Employment Law

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OSHA has ordered Orlando’s SeaWorld marine park to change the ways in which trainers and orcas interact following the death of orca trainer Dawn Brancheau.
When the Castle Rock Supper Club in Hawley was accused of illegally employing teenagers, the owners tried to persuade state regulators that it was OK because their establishment is “not a drinking man’s bar” but “more of a family restaurant.” The regulators were unmoved ...

When a St. Paul construction company hired members of the Crookston High School hockey team in 2010 to install drain pipes under the ice rinks at the Crookston Sports Center, it probably seemed like a great community project. In fact, Arena Systems committed the employment law equivalent of three coincidental major penalties.

A Tampa-area Subway franchisee will pay $7,536 in back wages plus $3,768 in liquidated damages following a ruling by a federal judge that workers should have been paid for the time they spent taking a required “Sandwich Artist Certification” course.
The Texas Supreme Court has dealt a blow to attorneys representing employees in Texas. While employers that lose a lawsuit are supposed to pay the employee’s attorneys’ fees, there are limits to how high those fees can go.
OSHA has cited SP&K Construction, a Brooklyn contractor, for safety violations in connection with a fatal structural collapse in Brighton Beach. The accident, which killed one worker and injured four others, occurred Nov. 8, 2011.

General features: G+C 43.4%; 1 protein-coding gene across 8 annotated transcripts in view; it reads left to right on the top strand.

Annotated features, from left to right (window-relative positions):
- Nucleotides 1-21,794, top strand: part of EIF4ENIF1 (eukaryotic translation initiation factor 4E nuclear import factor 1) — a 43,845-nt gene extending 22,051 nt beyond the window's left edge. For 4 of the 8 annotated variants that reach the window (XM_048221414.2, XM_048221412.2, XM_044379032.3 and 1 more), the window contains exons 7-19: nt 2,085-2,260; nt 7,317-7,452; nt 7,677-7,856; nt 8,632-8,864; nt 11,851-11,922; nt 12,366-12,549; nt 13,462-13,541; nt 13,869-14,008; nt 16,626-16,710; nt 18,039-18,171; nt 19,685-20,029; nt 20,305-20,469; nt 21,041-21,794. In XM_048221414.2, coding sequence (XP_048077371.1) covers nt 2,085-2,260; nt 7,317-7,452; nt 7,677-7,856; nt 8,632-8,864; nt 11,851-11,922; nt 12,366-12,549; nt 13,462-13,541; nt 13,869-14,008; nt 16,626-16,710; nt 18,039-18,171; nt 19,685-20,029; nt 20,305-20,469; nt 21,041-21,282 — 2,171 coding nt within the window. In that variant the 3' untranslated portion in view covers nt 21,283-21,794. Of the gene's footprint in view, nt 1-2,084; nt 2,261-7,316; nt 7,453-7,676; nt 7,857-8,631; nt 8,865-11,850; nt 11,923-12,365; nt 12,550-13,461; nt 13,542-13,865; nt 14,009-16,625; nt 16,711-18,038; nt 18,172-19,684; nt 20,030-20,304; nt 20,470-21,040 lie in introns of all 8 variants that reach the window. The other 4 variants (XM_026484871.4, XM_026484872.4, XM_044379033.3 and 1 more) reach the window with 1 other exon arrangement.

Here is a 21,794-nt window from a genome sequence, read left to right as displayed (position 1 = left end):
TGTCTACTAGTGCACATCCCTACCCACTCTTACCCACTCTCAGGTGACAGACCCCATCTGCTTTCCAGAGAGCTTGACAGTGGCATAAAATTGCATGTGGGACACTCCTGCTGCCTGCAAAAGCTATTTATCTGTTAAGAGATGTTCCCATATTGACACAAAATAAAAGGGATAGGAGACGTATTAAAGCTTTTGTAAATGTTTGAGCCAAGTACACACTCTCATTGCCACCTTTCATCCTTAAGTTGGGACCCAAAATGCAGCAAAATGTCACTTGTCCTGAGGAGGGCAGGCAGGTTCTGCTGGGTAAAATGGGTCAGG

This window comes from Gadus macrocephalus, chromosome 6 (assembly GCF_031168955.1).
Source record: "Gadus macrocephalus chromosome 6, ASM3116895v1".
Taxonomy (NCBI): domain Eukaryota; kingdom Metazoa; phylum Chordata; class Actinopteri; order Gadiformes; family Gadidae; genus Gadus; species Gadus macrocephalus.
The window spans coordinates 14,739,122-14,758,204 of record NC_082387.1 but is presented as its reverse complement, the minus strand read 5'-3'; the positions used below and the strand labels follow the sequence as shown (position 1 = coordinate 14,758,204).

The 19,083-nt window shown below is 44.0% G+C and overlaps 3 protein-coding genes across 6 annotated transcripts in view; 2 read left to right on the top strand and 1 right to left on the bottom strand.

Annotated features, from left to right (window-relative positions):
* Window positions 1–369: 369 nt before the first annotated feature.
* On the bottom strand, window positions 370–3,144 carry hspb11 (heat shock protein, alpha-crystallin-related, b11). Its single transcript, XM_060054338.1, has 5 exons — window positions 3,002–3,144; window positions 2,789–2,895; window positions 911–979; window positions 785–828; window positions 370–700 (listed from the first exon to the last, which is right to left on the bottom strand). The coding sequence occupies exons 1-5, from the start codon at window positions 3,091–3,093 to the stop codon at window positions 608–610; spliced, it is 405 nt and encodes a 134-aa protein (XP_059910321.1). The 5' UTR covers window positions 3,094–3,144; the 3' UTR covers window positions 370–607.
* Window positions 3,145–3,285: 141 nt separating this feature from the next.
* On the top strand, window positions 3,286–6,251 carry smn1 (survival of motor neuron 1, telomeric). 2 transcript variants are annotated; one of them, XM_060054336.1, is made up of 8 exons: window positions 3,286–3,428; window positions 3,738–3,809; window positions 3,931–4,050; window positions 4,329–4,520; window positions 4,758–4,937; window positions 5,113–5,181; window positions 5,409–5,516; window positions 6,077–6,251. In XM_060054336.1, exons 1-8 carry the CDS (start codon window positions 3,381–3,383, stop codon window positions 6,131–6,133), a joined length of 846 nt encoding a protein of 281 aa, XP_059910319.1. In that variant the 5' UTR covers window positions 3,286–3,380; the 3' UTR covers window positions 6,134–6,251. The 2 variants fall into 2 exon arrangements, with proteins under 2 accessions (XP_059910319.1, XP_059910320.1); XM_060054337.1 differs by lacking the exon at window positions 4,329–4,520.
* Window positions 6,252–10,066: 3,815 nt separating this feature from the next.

Q. One of our employees is on maternity leave. What are our obligations to accommodate her need to breastfeed when she returns to work?

Q. Our company employs nurses that care for patients in their homes. We would like to begin running 12-hour shifts and set up an alternative workweek schedule. What are the rules for instituting an alternative workweek for our employees?

The U.S. Department of Labor’s Wage and Hour Division is targeting Southern California’s landscape industry, looking for contractors and subcontractors that pay workers less than minimum wage.
Three whistle-blowers will collect more than $650,000 after two different railroads fired them following workplace accidents. OSHA concluded the three men were wrongfully accused of safety violations to divert blame for workplace hazards.
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